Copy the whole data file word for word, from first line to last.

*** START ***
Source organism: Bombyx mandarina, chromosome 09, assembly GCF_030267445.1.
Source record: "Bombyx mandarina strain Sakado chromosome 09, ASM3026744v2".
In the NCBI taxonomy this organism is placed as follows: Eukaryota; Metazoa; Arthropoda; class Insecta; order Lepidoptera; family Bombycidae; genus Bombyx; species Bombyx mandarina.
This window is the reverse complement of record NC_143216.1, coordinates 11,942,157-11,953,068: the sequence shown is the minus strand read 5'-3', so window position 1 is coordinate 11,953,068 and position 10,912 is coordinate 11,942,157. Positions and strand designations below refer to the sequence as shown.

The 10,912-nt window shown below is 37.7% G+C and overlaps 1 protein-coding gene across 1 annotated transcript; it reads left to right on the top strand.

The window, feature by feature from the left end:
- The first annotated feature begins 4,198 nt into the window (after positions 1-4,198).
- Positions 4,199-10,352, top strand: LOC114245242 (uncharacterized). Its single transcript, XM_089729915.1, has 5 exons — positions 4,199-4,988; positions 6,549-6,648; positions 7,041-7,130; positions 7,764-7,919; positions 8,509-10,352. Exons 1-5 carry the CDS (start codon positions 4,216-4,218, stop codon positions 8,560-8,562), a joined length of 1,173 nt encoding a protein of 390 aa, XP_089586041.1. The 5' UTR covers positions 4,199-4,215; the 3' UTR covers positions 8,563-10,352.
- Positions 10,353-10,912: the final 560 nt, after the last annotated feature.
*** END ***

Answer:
Source organism: Bombyx mandarina, chromosome 09, assembly GCF_030267445.1.
Source record: "Bombyx mandarina strain Sakado chromosome 09, ASM3026744v2".
In the NCBI taxonomy this organism is placed as follows: Eukaryota; Metazoa; Arthropoda; class Insecta; order Lepidoptera; family Bombycidae; genus Bombyx; species Bombyx mandarina.
This window is the reverse complement of record NC_143216.1, coordinates 11,942,157-11,953,068: the sequence shown is the minus strand read 5'-3', so window position 1 is coordinate 11,953,068 and position 10,912 is coordinate 11,942,157. Positions and strand designations below refer to the sequence as shown.

The 10,912-nt window shown below is 37.7% G+C and overlaps 1 protein-coding gene across 1 annotated transcript; it reads left to right on the top strand.

The window, feature by feature from the left end:
- The first annotated feature begins 4,198 nt into the window (after positions 1-4,198).
- Positions 4,199-10,352, top strand: LOC114245242 (uncharacterized). Its single transcript, XM_089729915.1, has 5 exons — positions 4,199-4,988; positions 6,549-6,648; positions 7,041-7,130; positions 7,764-7,919; positions 8,509-10,352. Exons 1-5 carry the CDS (start codon positions 4,216-4,218, stop codon positions 8,560-8,562), a joined length of 1,173 nt encoding a protein of 390 aa, XP_089586041.1. The 5' UTR covers positions 4,199-4,215; the 3' UTR covers positions 8,563-10,352.
- Positions 10,353-10,912: the final 560 nt, after the last annotated feature.